NORTHAMPTON — Winter is hanging on for dear life.
As of late Monday, National Weather Service forecasters were calling for 16 to 22 inches of snow to hit western Massachusetts on Tuesday. They also did away with an earlier winter storm warning, upgrading the threat to a blizzard warning in effect from 8 a.m. to 8 p.m.
Snow is likely to start between 5 and 7 a.m., the agency said, falling at a rate of 2 to 4 inches an hour at times.
“This will make travel very hazardous or impossible,” read a warning from the weather service.
The 4 p.m. models showed that the eastern parts of Hampshire and Hampden counties would most likely see about 17 inches of snow. The western parts, and most of Franklin County, would see more than 20 inches, the weather service predicted.
Authorities urged people to stay off the roads if possible. They also told residents to expect power outages, as heavy winds could damage the grid. In Hampshire County, wind speeds could increase through the afternoon and gusts could reach 38 mph, the agency said.
For Tuesday night, the agency predicted more snow, mainly before 11 p.m., with a low of 24 degrees. For Wednesday, there was a 30 percent chance of precipitation, with more snow possible.
Daily highs are expected to remain below freezing for the Hampshire County area until Friday, when the high is predicted to be 35.
That would spell ideal ice conditions, said Paul Czapienski, owner of Foster Farrar Co. True Value Hardware on King Street.
He said he saw a small uptick in salt sales because of the predicted ice — as well as increased snowblower and shovel sales.
“Most people, at this point in the season,” he said, “they should be pretty much prepared.”
Gov. Charlie Baker, in a news release, urged caution. He said the heavy snow might make for white-out conditions.
“We are actively monitoring the winter storm expected to impact much of Massachusetts tomorrow with the potential for up to 18 inches of quickly falling snow, high winds and minor to moderate coastal flooding,” Baker said. “Extremely fast snowfall rates will create dangerous roadway conditions, and we urge everyone to be prepared to stay off the roads, take public transit if necessary and work from home if possible. We will continue to monitor the forecast and provide updates as the storm approaches.” Closings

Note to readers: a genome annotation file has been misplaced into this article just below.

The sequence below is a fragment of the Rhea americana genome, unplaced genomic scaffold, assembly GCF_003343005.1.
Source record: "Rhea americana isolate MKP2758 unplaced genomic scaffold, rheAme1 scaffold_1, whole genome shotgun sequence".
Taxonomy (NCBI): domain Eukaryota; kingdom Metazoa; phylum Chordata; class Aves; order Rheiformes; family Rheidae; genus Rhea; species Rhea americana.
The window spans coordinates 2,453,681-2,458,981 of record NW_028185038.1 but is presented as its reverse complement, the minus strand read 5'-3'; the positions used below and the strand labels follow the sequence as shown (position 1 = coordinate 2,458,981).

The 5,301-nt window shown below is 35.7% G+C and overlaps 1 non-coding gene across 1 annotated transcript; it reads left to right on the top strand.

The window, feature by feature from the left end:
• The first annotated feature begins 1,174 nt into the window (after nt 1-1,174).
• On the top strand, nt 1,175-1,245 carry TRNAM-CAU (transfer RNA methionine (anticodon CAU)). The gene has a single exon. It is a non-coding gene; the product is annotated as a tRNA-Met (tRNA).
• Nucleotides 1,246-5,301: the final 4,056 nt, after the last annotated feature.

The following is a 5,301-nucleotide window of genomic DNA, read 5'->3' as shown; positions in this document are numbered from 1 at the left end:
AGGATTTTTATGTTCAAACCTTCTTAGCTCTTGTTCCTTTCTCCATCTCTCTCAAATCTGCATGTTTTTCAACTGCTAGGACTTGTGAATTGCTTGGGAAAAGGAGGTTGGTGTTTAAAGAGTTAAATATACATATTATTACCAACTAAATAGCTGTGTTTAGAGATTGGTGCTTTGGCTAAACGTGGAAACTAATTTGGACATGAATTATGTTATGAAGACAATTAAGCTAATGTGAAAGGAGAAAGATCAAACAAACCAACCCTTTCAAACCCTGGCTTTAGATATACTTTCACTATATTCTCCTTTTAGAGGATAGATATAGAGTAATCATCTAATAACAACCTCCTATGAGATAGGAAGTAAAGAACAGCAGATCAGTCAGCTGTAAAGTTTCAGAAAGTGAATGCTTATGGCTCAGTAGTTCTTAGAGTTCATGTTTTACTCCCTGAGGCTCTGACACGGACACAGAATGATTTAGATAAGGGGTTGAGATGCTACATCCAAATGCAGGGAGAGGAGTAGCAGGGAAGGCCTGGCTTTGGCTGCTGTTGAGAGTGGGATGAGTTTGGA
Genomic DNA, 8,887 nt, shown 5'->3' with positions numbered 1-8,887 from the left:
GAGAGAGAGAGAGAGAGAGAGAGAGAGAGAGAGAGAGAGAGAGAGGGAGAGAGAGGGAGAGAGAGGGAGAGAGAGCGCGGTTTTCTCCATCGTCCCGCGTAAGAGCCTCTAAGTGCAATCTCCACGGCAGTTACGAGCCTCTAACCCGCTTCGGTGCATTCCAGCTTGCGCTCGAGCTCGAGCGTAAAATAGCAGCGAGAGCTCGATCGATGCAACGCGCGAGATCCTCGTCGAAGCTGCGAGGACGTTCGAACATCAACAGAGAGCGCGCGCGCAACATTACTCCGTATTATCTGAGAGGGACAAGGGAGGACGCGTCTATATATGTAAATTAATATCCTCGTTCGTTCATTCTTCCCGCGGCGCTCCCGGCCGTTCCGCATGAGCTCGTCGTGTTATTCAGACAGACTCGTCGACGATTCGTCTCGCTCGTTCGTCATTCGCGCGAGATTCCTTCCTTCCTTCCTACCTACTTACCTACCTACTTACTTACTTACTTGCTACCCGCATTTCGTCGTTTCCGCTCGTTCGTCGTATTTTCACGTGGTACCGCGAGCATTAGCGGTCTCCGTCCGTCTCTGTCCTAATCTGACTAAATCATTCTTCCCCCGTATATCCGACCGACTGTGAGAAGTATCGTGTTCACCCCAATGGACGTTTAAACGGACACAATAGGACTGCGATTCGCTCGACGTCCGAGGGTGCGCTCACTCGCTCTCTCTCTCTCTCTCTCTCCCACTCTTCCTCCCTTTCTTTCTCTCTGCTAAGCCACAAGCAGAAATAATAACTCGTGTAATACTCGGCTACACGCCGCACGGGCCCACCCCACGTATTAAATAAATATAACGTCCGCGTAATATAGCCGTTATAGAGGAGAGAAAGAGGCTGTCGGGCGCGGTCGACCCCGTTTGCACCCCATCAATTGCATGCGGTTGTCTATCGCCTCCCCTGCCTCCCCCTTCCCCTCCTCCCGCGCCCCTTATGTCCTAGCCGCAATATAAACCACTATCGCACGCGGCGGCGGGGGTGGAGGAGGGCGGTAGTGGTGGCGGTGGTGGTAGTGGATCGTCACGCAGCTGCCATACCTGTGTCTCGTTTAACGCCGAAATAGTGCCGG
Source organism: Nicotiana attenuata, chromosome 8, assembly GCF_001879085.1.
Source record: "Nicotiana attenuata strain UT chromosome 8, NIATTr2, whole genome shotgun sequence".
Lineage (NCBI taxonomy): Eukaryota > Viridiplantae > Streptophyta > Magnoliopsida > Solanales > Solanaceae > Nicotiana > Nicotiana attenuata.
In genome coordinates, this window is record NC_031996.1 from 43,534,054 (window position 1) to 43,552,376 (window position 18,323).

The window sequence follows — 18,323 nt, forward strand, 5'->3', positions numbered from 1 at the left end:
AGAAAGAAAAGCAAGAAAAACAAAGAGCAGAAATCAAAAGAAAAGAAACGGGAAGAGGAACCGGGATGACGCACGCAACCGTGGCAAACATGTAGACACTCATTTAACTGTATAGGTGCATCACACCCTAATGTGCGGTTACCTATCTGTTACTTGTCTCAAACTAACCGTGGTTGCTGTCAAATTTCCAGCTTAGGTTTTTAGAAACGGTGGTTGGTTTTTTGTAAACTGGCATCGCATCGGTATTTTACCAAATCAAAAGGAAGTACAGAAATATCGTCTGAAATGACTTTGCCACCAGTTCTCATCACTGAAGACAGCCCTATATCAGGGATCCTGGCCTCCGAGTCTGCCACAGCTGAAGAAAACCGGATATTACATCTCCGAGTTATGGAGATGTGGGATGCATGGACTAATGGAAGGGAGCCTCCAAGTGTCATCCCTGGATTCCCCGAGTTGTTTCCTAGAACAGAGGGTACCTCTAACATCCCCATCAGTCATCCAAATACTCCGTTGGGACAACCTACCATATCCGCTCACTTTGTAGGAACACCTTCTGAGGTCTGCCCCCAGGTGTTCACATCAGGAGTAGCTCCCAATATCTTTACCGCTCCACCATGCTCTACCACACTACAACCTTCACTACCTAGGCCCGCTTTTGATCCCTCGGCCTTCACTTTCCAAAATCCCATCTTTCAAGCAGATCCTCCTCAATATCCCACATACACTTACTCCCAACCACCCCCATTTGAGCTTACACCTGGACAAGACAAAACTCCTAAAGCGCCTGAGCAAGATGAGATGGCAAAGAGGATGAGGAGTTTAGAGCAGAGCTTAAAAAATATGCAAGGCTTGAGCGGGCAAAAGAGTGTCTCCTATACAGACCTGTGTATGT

School districts were calling off class Monday afternoon. As of 4 p.m. Monday, the Northampton, Hatfield, Hadley and Granby public school districts had announced they would be closed Tuesday.
The University of Massachusetts Amherst also announced it would be closed Tuesday.
In Amherst, Guilford Mooring, superintendent of the Department of Public Works, said his team was busy preparing for the storm. He said crews will come in at 4 a.m. Tuesday to pre-treat roads and then start plowing at about 6 or 7 a.m.
“If we get what they say,” he said, “it’ll probably be up there as biggest storm of the season.”
He said the department had $280,000 budgeted for snow and ice this year, but that the department was already about $50,000 over budget.
National Weather Service meteorologist William Babcock said Sunday that through Saturday night, the agency’s Windsor Locks, Connecticut, monitoring station had logged 45 inches of snow this winter — about 9½ inches above normal.
At the Stop & Shop on King Street in Northampton, some shoppers were prepping for the impending weather and others were going about their normal routines at about 4 p.m.
Nathan Clifford, 32, of Northampton, was gathering ingredients for a tray of lasagna to eat over the next few days.
He said to be “pre-emptive” he expects lots of people to show up and stock up before the storm. Putting off trips to the store until after rough weather hits puts yourself and others at risk, he said.
“You don’t want anything bad to happen,” he said.
His friend, Brady Sears, 31, was stocking up on groceries — and beer.
“I’m coming out to get some stuff before it hits,” he said.
Catherine McCune, 50, was set on supplies for the storm but was picking up some spare groceries anyway.
“I was afraid it would be crowded but glad it’s not as bad as I thought it would be,” she said of the less-than-apocalyptic crowd at the store.